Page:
This time, it was the Capitals that suffered a heartbreaking, late-game letdown. With the score tied at one late in the third, Carolina’s marquee names came up huge and scored two goals in a span of two minutes and seven seconds, giving the Hurricanes their second win in eight games and their first during the second coming of Paul Maurice.
Eric Staal scored the game-winner, his first since Nov. 21 against Phoenix, and Ray Whitney added his second of the night with an insurance marker. The ‘Canes snapped an eight game losing streak and crawled within four points of the Southeast-leading Capitals.
What a difference one game makes. The Hurricanes, who couldn’t score first, score more than two, or climb back into the game late did all three tonight. Oh, and backup goaltender Michael Leighton stopped “Alexander the Great” on a penalty shot. No biggie.
“It’s not a guy you want to give a penalty shot to,” Leighton said sardonically, “but sometimes you’d rather almost take the penalty so you can set it up and get ready for it.”
Ray Whitney scored his eighth of the season 13:18 into the first, snapping a 12-game streak in which Carolina gave up the first goal.
Two weeks ago, on a neutral Madison Square Garden court, Duke bested Michigan by a convincing 15 points to win the Coaches v. Cancer tournament, and solidify their reputation as one of the country's top five teams.
Last night in Ann Arbor, however, was a different story. Michigan forward DeShawn Sims (who scored 10 points off the bench in the teams' previous meeting) overpowered Duke's inside defense, and came away with a career-high 28 points, en route to a 81-73 victory over the previously undefeated Blue Devils. Meanwhile, Kyle Singler, Duke's star forward, was three assists shy of a triple-double, but was uncharacteristically dismal from behind the three-point arc, going just 1-for-9. Despite solid offensive performances from the Duke starters, Saturday night's loss was a reminder of the team's defensive achilles heel--and what can happen when one shooter is off.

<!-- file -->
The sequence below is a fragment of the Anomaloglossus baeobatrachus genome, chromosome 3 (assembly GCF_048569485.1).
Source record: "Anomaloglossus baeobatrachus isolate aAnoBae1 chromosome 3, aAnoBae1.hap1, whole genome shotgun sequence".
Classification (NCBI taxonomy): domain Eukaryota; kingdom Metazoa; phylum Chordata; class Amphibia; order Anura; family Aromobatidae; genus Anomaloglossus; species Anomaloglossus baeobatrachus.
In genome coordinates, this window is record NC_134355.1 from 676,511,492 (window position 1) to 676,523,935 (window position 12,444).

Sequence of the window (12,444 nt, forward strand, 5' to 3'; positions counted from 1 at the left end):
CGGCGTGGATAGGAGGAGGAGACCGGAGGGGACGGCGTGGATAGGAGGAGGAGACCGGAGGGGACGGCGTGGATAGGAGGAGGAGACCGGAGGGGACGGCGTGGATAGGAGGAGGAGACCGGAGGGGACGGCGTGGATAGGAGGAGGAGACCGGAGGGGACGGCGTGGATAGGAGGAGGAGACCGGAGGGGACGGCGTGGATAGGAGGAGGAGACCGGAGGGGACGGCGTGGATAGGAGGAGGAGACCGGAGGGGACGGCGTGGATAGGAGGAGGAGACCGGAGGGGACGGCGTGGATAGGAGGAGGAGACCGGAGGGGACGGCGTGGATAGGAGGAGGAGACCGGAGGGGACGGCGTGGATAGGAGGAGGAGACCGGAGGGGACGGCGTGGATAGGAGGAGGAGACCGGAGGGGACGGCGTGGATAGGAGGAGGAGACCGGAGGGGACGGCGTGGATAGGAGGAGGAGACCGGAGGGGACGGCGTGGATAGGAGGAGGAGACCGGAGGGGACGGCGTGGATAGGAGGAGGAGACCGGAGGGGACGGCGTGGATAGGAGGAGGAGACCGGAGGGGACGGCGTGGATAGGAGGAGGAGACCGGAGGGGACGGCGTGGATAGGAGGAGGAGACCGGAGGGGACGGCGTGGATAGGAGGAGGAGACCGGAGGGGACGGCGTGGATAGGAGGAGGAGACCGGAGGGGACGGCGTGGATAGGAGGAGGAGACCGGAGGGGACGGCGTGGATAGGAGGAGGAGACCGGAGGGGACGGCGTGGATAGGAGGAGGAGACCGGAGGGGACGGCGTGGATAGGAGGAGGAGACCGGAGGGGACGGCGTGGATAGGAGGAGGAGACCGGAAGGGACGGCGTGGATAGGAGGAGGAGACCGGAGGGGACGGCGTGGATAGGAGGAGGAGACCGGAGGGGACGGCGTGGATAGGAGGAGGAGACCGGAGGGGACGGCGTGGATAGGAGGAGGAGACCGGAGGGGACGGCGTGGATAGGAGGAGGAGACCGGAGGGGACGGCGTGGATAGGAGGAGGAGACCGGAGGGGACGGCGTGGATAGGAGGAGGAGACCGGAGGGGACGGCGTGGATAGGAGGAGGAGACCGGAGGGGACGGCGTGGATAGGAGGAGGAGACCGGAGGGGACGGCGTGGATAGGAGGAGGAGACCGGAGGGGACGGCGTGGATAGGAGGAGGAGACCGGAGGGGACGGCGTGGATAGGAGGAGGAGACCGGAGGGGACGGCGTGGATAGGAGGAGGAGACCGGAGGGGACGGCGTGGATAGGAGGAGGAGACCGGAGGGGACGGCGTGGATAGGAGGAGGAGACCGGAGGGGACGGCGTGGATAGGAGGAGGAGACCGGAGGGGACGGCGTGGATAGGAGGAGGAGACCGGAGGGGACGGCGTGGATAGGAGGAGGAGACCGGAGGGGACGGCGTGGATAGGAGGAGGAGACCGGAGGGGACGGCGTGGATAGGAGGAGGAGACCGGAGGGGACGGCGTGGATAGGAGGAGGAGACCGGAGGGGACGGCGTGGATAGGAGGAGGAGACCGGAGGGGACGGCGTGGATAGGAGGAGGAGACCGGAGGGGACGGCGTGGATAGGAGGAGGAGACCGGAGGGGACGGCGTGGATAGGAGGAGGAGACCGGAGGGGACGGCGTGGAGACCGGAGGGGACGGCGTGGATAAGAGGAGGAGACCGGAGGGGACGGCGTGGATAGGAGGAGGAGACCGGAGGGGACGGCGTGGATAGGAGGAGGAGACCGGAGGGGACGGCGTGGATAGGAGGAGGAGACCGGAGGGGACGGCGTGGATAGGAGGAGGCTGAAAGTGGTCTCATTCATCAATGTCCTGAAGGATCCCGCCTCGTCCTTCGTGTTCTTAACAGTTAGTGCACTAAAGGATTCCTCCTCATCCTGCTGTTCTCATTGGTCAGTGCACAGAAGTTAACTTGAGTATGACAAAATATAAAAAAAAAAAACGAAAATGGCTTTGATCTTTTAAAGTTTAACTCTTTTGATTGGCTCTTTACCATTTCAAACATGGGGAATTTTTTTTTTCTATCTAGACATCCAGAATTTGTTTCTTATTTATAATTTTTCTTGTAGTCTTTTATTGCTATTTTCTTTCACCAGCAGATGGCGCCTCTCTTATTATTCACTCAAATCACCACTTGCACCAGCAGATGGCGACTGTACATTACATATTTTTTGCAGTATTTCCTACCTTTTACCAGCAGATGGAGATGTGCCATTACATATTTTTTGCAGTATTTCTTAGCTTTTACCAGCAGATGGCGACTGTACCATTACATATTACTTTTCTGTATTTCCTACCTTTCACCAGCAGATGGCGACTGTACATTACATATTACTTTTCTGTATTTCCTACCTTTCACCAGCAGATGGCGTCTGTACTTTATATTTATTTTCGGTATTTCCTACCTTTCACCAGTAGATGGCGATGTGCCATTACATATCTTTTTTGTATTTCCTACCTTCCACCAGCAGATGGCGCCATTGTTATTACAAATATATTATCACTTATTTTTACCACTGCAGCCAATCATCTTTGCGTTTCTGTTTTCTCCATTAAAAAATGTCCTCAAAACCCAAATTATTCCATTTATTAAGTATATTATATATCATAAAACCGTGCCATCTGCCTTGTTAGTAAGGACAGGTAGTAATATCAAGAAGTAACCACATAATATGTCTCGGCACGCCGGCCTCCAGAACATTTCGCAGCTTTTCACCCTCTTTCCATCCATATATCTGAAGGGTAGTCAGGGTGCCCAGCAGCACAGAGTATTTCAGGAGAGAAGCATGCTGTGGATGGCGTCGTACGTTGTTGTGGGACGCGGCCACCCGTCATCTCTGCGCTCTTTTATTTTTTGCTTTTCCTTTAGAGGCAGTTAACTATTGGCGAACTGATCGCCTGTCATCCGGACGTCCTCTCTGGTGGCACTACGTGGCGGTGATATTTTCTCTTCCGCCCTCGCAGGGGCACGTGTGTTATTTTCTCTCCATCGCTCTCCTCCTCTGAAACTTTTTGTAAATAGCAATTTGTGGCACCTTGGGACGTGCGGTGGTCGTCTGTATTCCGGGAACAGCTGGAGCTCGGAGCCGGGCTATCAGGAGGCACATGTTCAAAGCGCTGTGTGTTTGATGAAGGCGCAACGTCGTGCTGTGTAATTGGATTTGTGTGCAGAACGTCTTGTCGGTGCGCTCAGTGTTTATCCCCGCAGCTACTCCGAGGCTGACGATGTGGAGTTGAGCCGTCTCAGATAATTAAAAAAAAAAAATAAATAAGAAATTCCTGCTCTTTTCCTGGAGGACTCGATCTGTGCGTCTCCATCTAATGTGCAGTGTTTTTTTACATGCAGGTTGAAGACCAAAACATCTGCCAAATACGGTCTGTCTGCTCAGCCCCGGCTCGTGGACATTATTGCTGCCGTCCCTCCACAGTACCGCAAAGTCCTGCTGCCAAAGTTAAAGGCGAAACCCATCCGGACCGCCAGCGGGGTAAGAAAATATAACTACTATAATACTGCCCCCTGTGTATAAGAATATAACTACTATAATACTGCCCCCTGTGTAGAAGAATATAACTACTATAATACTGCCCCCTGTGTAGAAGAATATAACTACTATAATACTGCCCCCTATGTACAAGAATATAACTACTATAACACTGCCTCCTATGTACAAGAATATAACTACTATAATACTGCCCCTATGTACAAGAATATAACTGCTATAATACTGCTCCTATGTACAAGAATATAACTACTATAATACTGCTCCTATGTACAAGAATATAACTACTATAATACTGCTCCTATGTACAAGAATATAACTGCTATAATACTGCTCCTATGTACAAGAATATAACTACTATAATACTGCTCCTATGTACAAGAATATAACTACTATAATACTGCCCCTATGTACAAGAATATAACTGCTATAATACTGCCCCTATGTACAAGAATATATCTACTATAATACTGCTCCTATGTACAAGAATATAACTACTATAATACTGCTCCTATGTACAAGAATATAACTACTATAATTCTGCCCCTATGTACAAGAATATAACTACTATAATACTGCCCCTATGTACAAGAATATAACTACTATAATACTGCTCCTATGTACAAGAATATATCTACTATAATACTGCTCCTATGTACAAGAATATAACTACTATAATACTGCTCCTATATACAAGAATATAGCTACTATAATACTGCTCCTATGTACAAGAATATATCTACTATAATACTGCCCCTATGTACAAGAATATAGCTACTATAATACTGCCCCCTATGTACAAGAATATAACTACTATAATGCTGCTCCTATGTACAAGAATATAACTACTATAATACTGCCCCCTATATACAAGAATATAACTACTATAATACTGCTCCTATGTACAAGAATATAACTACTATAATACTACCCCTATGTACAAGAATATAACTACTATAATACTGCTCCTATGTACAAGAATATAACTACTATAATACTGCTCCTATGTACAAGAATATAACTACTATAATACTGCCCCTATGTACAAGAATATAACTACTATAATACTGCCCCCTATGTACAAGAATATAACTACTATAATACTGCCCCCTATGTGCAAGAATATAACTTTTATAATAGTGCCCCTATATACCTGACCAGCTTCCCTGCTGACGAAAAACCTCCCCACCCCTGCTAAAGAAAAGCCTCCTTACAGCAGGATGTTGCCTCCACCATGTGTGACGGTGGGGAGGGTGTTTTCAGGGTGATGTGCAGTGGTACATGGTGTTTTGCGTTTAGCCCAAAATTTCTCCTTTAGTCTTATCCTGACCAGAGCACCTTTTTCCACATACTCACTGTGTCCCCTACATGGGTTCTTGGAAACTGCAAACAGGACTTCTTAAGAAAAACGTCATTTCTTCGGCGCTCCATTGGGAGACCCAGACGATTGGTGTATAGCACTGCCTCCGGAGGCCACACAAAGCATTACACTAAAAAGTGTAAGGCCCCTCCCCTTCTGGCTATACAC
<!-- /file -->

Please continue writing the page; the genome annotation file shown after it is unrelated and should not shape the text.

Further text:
Also of note: Former starting point-guard Greg Paulus played just 10 minutes, and in that time, took, and missed, four three-pointers. It appears Coach K isn't afraid to keep Paulus on the bench, even in close games--and certainly not when he's missing shots.
Next up: UNC-Asheville at Cameron Indoor Stadium on Dec. 17. The Bulldogs have lost five in a row, but last night, forward Reid Augst dropped 29 points against Big South conference leaders Virginia Military--a stat that should be concerning for the Blue Devils. Nevertheless, we anticipate a strong return to form at home.
The Carolina Courage and the Women's United Soccer Association (WUSA) folded five years ago, but a new group is giving professional soccer a go, in an outfit called Women's Professional Soccer (WPS), which will begin play in 2009.
The proposed new local team would be based in Cary (and its 7,000-seat WakeMed Soccer Park) and it would seem to involve the participation of the ownership of the men's USL-1 side, the Carolina RailHawks. If this team materializes, it would begin play in 2010.
One takeaway from the story: In the three years that the Courage was in existence, its average attendance compared favorably with that of the RailHawks:
In three WUSA seasons before the league went out of business, the Courage averaged 5,255 fans per game in 2001 in Chapel Hill, 5,839 in 2002 after moving to what was then called SAS Stadium in Cary, and 5,737 in 2003.
In 2008, the Carolina RailHawks averaged 3,869 fans per game.
In other women's soccer news from WakeMed Soccer Park, the UNC women's team won the NCAA national championship for the 19th time, sending Notre Dame to its first defeat of the season, 2-1, behind two goals by Casey Nogueira--who also played for the Carolina RailHawks' women's side last summer. The Irish, it should be noted, scored its lone goal 16 seconds into the match.